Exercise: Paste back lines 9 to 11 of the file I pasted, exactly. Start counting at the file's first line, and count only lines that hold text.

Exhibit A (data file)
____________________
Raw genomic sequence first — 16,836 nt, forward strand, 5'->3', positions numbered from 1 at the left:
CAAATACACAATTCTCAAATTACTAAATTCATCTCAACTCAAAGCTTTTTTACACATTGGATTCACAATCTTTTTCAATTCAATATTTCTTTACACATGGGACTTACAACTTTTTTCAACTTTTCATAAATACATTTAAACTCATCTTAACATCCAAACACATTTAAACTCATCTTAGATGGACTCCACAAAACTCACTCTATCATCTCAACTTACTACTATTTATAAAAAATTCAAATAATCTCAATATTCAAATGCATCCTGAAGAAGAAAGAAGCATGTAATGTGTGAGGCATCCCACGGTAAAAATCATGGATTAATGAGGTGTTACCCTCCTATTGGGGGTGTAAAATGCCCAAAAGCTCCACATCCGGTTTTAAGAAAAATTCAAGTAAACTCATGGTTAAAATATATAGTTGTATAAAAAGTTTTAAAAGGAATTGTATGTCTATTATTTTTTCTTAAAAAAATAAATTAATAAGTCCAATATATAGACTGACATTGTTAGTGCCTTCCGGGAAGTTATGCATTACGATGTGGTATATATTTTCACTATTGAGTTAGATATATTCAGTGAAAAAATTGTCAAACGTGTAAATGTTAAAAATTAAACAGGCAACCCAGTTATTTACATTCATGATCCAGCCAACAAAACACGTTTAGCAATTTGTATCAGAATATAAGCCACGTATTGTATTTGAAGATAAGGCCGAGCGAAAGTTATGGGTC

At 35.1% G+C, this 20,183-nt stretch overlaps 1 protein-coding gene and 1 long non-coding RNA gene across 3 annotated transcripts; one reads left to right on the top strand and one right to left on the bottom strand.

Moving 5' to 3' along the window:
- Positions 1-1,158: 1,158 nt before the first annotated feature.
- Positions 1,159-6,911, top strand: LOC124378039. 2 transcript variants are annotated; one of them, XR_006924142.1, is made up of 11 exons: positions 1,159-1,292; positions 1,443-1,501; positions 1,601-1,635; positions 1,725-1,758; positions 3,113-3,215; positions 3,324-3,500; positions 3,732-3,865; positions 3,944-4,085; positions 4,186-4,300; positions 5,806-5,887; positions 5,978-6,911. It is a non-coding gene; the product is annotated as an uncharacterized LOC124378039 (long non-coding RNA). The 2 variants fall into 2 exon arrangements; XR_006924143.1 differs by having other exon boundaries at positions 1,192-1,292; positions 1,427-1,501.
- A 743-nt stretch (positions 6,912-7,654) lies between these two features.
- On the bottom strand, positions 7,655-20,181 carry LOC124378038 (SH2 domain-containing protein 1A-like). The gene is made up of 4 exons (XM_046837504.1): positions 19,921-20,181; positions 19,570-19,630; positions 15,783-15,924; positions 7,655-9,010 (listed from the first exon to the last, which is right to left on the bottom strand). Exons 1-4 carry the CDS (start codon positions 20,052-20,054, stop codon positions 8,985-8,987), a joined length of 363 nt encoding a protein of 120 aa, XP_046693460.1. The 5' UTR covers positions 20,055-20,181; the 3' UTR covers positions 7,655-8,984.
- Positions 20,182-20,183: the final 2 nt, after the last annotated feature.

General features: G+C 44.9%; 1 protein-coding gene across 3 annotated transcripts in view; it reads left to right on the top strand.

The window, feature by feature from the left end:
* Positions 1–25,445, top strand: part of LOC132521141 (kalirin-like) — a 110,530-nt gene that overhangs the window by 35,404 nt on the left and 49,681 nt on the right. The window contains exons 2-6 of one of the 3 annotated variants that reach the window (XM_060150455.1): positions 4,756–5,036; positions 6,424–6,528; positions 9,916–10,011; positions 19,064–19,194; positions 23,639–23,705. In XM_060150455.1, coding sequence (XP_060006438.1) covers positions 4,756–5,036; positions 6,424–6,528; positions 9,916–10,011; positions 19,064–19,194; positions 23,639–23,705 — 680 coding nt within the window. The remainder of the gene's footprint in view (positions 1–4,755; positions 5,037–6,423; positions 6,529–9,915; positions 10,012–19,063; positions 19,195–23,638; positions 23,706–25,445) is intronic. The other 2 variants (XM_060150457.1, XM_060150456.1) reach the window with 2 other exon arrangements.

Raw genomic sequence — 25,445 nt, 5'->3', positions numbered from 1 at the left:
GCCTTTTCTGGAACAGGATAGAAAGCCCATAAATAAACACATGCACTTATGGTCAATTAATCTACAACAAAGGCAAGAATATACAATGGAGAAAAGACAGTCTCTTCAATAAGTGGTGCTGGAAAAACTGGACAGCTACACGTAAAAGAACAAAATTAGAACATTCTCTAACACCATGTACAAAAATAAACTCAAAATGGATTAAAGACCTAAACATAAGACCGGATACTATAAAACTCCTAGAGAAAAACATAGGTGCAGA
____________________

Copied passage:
- Positions 20,182-20,183: the final 2 nt, after the last annotated feature.

General features: G+C 44.9%; 1 protein-coding gene across 3 annotated transcripts in view; it reads left to right on the top strand.

The window, feature by feature from the left end: